Practice makes perfect, or so the saying goes. Many of us have found this to be the case when learning to play a musical instrument, learning a new sport, or attempting any number of new activities. Repetition, training and practice improve our skills in most areas of our lives. And yet, for some reason the thought of improving our ability to distinguish various scents is rarely considered or discussed.
Fortunately, this does not have to be the case. Even as wine connoisseurs are able to refine their sense of taste, so, to, can perfumers refine their sense of smell. And the good news for the rest of us is that such olfactory refinement is not limited to master perfumers (or "noses"). We are all "trainable" in terms of our ability to improve our scent recognition and memory. Granted, there are those with greater natural talents in this area, even as there are those people who are born with perfect pitch. But there is hope that we each possess the capacity to greatly improve our olfactory sense and, subsequently, our enjoyment of fine perfume.
Interestingly, some experts are of the opinion that scent training should be a regular part of a child's education. They believe olfactory training should begin at an early age, when other skills are developing. For instance, renowned perfumer Christophe Laudamiel (co-creator with Cristoph Hornetz on the Thierry Mugler Parfums' 'Le Coffret' for the movie, “Perfume, The Story of a Murderer”) has teamed up with the Fragrance Foundation to develop a program that he hopes will bring scent awareness training to school-aged children in all public schools. In a recent Boston Globe article, Laudamiel states,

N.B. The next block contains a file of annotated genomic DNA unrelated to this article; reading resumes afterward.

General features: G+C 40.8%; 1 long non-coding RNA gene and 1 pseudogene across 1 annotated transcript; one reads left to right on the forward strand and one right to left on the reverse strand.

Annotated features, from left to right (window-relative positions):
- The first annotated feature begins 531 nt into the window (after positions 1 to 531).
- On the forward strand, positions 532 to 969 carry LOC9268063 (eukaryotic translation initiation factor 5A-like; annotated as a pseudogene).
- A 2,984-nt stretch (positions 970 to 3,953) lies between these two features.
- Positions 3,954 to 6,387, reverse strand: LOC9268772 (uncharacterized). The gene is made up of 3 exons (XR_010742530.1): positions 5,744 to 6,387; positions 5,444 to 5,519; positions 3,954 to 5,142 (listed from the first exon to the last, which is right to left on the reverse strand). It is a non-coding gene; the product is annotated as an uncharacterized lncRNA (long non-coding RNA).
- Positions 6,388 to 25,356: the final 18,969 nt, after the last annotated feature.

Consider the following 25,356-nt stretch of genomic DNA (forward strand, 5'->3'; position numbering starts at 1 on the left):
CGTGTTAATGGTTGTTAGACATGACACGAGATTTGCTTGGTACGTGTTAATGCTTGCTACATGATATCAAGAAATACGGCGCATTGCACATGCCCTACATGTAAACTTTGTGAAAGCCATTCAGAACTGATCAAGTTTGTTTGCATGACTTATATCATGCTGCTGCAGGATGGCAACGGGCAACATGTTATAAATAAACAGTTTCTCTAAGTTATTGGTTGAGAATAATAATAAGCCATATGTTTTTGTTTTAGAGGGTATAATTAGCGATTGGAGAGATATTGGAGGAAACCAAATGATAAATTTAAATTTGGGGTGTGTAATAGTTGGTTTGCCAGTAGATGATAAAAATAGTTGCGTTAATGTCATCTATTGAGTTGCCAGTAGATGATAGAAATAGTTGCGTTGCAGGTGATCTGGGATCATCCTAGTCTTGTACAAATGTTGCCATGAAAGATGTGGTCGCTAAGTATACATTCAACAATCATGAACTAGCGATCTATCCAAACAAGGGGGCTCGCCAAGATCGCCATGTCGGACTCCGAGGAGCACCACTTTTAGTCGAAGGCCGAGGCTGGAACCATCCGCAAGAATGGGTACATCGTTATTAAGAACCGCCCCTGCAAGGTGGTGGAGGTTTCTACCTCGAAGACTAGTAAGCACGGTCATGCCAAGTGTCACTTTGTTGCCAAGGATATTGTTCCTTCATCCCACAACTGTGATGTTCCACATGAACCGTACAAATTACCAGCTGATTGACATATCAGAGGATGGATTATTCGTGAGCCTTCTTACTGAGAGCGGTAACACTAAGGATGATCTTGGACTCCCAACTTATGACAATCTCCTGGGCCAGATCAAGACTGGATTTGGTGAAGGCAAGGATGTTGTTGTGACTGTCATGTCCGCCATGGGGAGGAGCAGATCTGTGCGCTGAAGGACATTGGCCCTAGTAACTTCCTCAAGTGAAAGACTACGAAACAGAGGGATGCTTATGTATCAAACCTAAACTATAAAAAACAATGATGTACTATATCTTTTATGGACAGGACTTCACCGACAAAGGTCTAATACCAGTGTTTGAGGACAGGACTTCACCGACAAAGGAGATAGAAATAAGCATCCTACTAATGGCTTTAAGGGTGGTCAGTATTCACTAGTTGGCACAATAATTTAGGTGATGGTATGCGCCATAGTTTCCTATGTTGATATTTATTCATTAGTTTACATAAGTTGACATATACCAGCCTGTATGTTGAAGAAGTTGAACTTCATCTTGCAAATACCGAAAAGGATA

We are now going into phase two of the program to find out what would be appropriate for the curriculum of schools....This is a time when kids are learning a new language or starting music or drawing. Scent is just another sense that they have to awaken.
Laudamiel hopes that olfactory training will enable people to develop a deeper understanding and appreciation for the fine notes in a perfume. He compares perfumery to music, architecture and painting. Understanding the notes and instruments involved with a symphony orchestra make going to a concert an even more enjoyable experience. Similarly, he believes scent education will enhance an individual's appreciation for fine fragrances.
I agree wholeheartedly with Laudamiel's assessment of our need for scent training. In light of that, I am embarking on my own personal "scent training" program. I have a lot to learn, and I will share the details and my progress in future posts. Stay tuned, and meanwhile, I'd love to hear about your own experiences with "learning how to smell."
For further reading about Christian Laudamiel and his views on olfactory training, please see this 2004 interview as well as this recent interview on Basenotes.